Ester Calhoun, a resident of Uniontown Alabama, and president of Black Belt Citizens for Health & Justice, will testify at 9 am. 
Lisa Evans and Marianne Engleman Lado are scheduled to testify at 2:30 pm. 
WHEN: January 22, 2015 from 9:00 a.m. to 5:30 p.m. ET 
WHERE: U.S. Commission on Civil Rights
1331 Pennsylvania Avenue NW, Suite 1150
Washington, DC 20425 (Entrance on F Street NW)

Monday, January 04, 2016

National Black Chamber of Commerce Does Not Mislead Minorities


By Norris McDonald

I read Martin Luther King, III's Christmas present article to National Black Chamber of Commerce (NBCC) President Harry Alford and I have to disagree with his assessment.  I have known Mr. Alford for a couple of decades and I know his primary interest is in promoting Black business.  Period. And to the extent he does that, I totally support him.  Now we do not agree on everything, but we are on the same page when it comes to promoting Black business opportunities. Mr. Alford opposes ANYTHING that he considers to be a deterrent to Black business development.  I understand his mission completely.

AAEA is an environmental group that seeks to resolve environmental problems through the application of practical solutions. We are also the only environmental group working to increase African American ownership of energy infrastructure and resources, including the fossil fuels industries.  AAEA and NBCC are on the same page when it comes to Black ownership of energy resources and infrastructure.

With over three decades of Inside The Beltway experience, I also understand politics.  And Mr. King's article was strictly political. You have to pick a side and support it 110% or you are useless. Mr. King has picked a side.  Mr. Alford has picked another side.  Let's look at the sides.

The EPA global warming agenda is symbolic at best.  It will do nothing to slow global warming.  Just ask China and India.  It is political symbolism just like the recent United Nations climate change agreement among almost 200 countries.  These are the HOV lanes of climate change.  EPA acted because the Congress would not.  As with most other clean air regulations, these will flounder around in the litigation pool and alternative regs will be drafted at some future date. The Clean Power Plan will not mitigate global warming.  But our Energy Defense Reservations (EDR) Program would.  We are working to get the NBCC, the Obama administration and the energy sector to accept this approach as our front line offense for mitigating global warming [We would also welcome Mr. King's support].  It is a technology-driven program that will actually reduce global warming and create real jobs.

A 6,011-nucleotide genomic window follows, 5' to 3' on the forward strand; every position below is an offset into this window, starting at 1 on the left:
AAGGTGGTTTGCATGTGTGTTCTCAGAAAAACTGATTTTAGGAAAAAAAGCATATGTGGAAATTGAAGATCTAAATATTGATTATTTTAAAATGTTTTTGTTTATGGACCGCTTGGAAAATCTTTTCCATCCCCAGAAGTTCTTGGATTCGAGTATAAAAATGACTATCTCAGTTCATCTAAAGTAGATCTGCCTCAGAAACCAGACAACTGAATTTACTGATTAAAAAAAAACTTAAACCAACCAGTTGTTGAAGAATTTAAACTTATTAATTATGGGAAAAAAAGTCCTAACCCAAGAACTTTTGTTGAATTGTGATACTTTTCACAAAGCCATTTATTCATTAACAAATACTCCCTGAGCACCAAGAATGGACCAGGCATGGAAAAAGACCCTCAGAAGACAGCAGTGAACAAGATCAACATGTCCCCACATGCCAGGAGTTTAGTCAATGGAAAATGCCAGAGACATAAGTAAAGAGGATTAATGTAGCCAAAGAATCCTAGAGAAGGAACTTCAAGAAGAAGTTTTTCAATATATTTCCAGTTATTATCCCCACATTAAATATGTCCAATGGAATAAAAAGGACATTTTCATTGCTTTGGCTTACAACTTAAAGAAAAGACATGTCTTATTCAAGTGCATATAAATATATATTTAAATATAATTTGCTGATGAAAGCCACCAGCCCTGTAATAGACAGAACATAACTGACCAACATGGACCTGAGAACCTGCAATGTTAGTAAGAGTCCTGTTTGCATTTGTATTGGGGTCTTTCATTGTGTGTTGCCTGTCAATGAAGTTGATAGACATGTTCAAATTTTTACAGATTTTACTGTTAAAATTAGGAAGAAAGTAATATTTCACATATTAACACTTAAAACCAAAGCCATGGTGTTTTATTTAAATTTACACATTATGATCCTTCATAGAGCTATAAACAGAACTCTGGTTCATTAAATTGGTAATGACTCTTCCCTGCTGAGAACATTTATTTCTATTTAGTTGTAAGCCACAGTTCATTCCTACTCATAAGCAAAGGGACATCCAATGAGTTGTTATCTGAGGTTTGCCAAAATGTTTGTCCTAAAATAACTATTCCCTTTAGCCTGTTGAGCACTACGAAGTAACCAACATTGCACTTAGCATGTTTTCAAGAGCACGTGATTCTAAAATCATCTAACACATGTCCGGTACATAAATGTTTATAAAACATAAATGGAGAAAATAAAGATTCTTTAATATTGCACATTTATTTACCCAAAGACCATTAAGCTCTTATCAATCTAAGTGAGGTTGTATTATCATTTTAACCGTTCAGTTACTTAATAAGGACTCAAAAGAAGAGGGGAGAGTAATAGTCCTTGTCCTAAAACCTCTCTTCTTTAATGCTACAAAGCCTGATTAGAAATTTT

As far as the NBCC being funded by the energy sector: GOOD FOR THEM.  We would also love to be funded by the energy sector.  Make checks payable to AAEA.  We want more than luncheon and conference funding though. We want partnerships that promote Black ownership of energy infrastructure and resources.  The energy sector does not like it so much when we bring this up.  But they should understand that they could benefit from such partnerships [See our LNG work].

So-called 'clean energy jobs' WILL NEVER compete with the traditional energy sources.  If anybody tries to tell you different, THEY are the ones misleading you.  Moreover, Blacks own virtually none of the fossil fuels industry.  How can Blacks oppose using fossil fuels when we have never owned the mechanisms or materials or resources in this sector? This is why President Obama's true energy agenda includes ALL OF THE ABOVE energy sources.  His Clean Power Plan is largely political to appease the environmental movement and the liberal left.

Our electric power grid can reliably get baseload power from two sources: 1) nuclear power and 2) coal. Natural gas is such a premium fuel that I hate to see it used to produce baseload electricity. The super economies of China and India understand this.  Anyone who says renewables can reliably produce baseload power is misleading you.

Hydraulic fracturing has removed any energy vulnerability for our national security.  That is why Congress recently repealed the ban on the U.S. exporting petroleum.  America is in the process of exporting liquefied natural gas (LNG) too. President Obama's Clean Power Plan cannot reduce utility bills.  Botched deregulation in the 1990's and the reconciliation of that debacle will double electricity bills no matter what.

So Mr. King's shot across Mr. Alford's bow was political and useless.  Instead of blacks attacking each other for marginal political gain, we should be working together to aggressively get Black ownership of energy sector resources and infrastructure.

Saturday, January 02, 2016